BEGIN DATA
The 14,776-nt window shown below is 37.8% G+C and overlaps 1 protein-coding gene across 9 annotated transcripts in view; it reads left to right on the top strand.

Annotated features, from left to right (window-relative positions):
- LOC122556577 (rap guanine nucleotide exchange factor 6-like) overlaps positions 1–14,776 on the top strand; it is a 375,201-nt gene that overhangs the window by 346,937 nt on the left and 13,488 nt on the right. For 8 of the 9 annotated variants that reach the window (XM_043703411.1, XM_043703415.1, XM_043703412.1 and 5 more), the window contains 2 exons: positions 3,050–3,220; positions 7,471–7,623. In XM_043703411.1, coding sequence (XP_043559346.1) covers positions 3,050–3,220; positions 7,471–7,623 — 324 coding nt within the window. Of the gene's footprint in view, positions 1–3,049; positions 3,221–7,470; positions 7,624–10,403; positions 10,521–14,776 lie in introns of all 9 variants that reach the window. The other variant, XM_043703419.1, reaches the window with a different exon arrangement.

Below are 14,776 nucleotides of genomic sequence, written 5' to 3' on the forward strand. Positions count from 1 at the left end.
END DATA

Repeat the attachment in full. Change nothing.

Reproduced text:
The 14,776-nt window shown below is 37.8% G+C and overlaps 1 protein-coding gene across 9 annotated transcripts in view; it reads left to right on the top strand.

Annotated features, from left to right (window-relative positions):
- LOC122556577 (rap guanine nucleotide exchange factor 6-like) overlaps positions 1–14,776 on the top strand; it is a 375,201-nt gene that overhangs the window by 346,937 nt on the left and 13,488 nt on the right. For 8 of the 9 annotated variants that reach the window (XM_043703411.1, XM_043703415.1, XM_043703412.1 and 5 more), the window contains 2 exons: positions 3,050–3,220; positions 7,471–7,623. In XM_043703411.1, coding sequence (XP_043559346.1) covers positions 3,050–3,220; positions 7,471–7,623 — 324 coding nt within the window. Of the gene's footprint in view, positions 1–3,049; positions 3,221–7,470; positions 7,624–10,403; positions 10,521–14,776 lie in introns of all 9 variants that reach the window. The other variant, XM_043703419.1, reaches the window with a different exon arrangement.

Below are 14,776 nucleotides of genomic sequence, written 5' to 3' on the forward strand. Positions count from 1 at the left end.